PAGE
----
Literature

A Short Analysis of John Keats’s ‘To Hope’

Written in February 1815 when he was just nineteen years old, ‘To Hope’ is one of John Keats’s early poems. Although it is not as celebrated or as polished as his more mature work, the poem is worth sharing, so below we reproduce the text of the poem, and offer a few words of analysis.

To Hope

When by my solitary hearth I sit,
When no fair dreams before my ‘mind’s eye’ flit,
And the bare heath of life presents no bloom;
Sweet Hope, ethereal balm upon me shed,
And wave thy silver pinions o’er my head.

Whene’er I wander, at the fall of night,
Where woven boughs shut out the moon’s bright ray,
Should sad Despondency my musings fright,
And frown, to drive fair Cheerfulness away,
Peep with the moon-beams through the leafy roof,
And keep that fiend Despondence far aloof.

Should Disappointment, parent of Despair,
Strive for her son to seize my careless heart;
When, like a cloud, he sits upon the air,
Preparing on his spell-bound prey to dart:
Chase him away, sweet Hope, with visage bright,
And fright him as the morning frightens night!

Whene’er the fate of those I hold most dear
Tells to my fearful breast a tale of sorrow,
O bright-eyed Hope, my morbid fancy cheer;
Let me awhile thy sweetest comforts borrow:
Thy heaven-born radiance around me shed,
And wave thy silver pinions o’er my head!

Should e’er unhappy love my bosom pain,
From cruel parents, or relentless fair;
O let me think it is not quite in vain
To sigh out sonnets to the midnight air!
Sweet Hope, ethereal balm upon me shed,
And wave thy silver pinions o’er my head!

In the long vista of the years to roll,
Let me not see our country’s honour fade:
O let me see our land retain her soul,
Her pride, her freedom; and not freedom’s shade.
From thy bright eyes unusual brightness shed—
Beneath thy pinions canopy my head!

Let me not see the patriot’s high bequest,
Great Liberty! how great in plain attire!
With the base purple of a court oppress’d,
Bowing her head, and ready to expire:
But let me see thee stoop from heaven on wings

That fill the skies with silver glitterings!
And as, in sparkling majesty, a star
Gilds the bright summit of some gloomy cloud;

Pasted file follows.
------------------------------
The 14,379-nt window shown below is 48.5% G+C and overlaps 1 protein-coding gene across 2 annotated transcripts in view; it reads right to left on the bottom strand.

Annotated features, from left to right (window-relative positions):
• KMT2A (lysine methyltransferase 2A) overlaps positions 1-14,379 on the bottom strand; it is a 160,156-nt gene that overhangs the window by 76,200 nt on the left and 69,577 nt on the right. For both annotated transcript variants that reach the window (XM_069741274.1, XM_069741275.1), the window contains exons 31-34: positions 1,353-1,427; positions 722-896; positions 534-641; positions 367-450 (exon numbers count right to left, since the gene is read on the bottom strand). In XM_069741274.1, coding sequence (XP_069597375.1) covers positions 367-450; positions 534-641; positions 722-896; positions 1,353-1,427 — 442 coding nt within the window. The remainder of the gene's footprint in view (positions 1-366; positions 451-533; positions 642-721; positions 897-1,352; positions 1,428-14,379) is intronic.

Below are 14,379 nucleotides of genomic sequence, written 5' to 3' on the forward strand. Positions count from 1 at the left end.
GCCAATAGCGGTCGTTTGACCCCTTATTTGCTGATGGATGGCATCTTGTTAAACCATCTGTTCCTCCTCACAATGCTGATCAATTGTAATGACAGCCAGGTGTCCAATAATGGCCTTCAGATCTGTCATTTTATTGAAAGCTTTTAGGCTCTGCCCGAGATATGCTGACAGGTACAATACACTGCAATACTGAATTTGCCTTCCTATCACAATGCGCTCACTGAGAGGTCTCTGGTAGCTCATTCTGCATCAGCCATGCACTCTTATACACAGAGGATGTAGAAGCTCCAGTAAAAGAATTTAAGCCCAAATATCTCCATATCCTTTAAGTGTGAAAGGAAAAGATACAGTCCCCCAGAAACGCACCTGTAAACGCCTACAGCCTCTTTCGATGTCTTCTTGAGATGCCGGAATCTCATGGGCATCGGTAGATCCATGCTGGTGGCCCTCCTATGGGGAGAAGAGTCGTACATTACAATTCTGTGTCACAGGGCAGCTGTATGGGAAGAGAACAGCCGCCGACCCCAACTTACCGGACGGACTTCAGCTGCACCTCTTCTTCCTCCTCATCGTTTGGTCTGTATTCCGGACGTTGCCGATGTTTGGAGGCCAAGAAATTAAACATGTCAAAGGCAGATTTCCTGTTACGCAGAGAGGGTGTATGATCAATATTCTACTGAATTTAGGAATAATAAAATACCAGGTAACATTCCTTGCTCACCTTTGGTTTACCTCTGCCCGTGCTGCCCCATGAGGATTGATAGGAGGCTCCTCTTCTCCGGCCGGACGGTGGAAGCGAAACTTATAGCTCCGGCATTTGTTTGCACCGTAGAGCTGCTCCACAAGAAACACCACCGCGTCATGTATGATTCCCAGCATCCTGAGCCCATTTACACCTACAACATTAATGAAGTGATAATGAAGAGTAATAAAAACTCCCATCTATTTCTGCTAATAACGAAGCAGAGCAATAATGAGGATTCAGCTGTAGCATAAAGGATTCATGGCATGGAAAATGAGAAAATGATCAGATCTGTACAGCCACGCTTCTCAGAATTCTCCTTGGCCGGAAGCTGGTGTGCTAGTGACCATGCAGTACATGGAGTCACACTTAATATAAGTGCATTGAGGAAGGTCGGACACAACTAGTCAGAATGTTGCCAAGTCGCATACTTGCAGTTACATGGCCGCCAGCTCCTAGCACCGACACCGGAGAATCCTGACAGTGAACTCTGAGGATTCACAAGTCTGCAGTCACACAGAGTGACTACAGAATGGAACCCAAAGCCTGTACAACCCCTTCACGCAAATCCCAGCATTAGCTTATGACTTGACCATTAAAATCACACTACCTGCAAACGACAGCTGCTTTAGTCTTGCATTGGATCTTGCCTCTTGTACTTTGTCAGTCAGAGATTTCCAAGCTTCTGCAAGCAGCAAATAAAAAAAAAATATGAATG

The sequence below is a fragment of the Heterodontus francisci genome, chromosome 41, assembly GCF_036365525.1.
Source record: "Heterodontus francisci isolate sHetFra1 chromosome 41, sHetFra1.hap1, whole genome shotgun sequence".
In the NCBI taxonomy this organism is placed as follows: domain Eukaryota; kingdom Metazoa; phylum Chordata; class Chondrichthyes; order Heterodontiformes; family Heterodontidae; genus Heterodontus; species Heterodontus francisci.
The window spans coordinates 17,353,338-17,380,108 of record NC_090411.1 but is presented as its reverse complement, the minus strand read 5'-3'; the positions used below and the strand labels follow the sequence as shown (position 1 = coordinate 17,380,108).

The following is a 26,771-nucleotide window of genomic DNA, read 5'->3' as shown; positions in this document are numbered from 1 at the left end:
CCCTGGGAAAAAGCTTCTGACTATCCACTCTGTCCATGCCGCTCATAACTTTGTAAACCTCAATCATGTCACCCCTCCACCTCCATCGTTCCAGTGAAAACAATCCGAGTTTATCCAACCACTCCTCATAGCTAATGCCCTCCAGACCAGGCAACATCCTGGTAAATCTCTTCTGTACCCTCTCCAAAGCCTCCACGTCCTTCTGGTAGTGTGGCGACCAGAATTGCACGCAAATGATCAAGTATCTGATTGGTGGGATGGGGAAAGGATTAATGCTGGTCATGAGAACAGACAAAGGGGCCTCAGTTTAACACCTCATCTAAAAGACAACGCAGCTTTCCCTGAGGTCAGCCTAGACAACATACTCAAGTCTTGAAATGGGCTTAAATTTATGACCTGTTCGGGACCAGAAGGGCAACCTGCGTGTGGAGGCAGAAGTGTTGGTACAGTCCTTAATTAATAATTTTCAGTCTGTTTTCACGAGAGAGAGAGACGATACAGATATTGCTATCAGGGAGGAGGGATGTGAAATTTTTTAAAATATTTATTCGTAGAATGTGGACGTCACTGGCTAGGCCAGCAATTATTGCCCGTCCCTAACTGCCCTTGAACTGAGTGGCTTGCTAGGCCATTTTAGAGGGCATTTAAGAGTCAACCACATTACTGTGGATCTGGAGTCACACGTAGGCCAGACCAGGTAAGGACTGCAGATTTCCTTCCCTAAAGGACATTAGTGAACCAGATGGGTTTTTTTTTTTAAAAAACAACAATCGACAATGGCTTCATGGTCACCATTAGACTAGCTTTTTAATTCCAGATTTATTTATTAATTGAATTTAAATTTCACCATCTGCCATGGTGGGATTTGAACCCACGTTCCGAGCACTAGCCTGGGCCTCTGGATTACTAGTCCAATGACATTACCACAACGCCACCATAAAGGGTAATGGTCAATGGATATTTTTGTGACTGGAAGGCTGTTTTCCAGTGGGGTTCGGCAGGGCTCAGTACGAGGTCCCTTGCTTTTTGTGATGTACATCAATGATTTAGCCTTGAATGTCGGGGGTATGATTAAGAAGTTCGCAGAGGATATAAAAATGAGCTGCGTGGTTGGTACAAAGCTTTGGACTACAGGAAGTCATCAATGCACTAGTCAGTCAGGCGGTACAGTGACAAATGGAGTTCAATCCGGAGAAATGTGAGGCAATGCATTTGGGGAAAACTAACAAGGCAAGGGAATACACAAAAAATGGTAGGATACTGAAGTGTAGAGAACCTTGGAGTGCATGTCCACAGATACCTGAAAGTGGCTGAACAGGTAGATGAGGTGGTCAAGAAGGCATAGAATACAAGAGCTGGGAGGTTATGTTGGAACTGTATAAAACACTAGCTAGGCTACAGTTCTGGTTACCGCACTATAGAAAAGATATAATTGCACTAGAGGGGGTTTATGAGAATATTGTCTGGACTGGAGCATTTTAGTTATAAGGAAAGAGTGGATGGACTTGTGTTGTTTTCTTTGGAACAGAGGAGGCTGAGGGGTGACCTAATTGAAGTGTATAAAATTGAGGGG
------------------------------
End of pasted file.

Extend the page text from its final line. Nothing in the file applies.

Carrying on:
Brightening the half veil’d face of heaven afar:
So, when dark thoughts my boding spirit shroud,
Sweet Hope, celestial influence round me shed,
Waving thy silver pinions o’er my head.

When Despondency, Despair, and Disappointment assail the poet, he asks for Hope – which, like these other moods, is personified here with a capital letter – to come and brighten his outlook. For John Keats as much as for Emily Dickinson, hope is ‘the thing with feathers’, or at least with wings: ‘Sweet Hope, ethereal balm upon me shed, / And wave thy silver pinions o’er my head.’ Hope is presented like a guardian angel.

‘To Hope’ might be regarded as a trial run for Keats’s later, great odes of 1819, on the topics of Melancholy, Psyche, and other topics. Whenever Despondency, Disappointment, and Despair threaten to assail the poet, he calls upon Hope – personified here with a capital letter – to chase them away, like an angel chasing off demons. He likens this to morning ‘frightening’ away the night: bright hope sees off dark despair.

It’s obvious that ‘To Hope’ is an early work, lacking the complexity and ambiguity of some of Keats’s later great odes (the debate continues over whether the concluding stanza of ‘Ode on a Grecian Urn’ is ironic), but it’s interesting to see the young Keats thinking about the role that hope plays in his own poetry career:

Should e’er unhappy love my bosom pain,
From cruel parents, or relentless fair;
O let me think it is not quite in vain
To sigh out sonnets to the midnight air!

Here, there seems to be a more ambivalent attitude to despair, and to the role unhappiness plays in making a great artist: should these bad things happen, the poet says, at least let me believe that writing poems of hope isn’t something done in vain. Encoded within those two lines is a tacit acknowledgment that poetry can be a tool for making hope a reality, almost as if those ‘sonnets’ addressed to the darkness have a talismanic or incantatory ability to alter the world. But of course, it’s not the world they need to alter: only the poet’s attitude to the darkness. Keats the Stoic would have known this.

2 Comments

  1. Pingback: A Short Analysis of John Keats’s ‘To Hope’ — Interesting Literature | Slattery's Magazine for Writers

  2. Mike Butler

    Very apt for the ‘lock down’ we are experiencing at present. I think about ‘Bright star’ when ever I look out at the sky at night.

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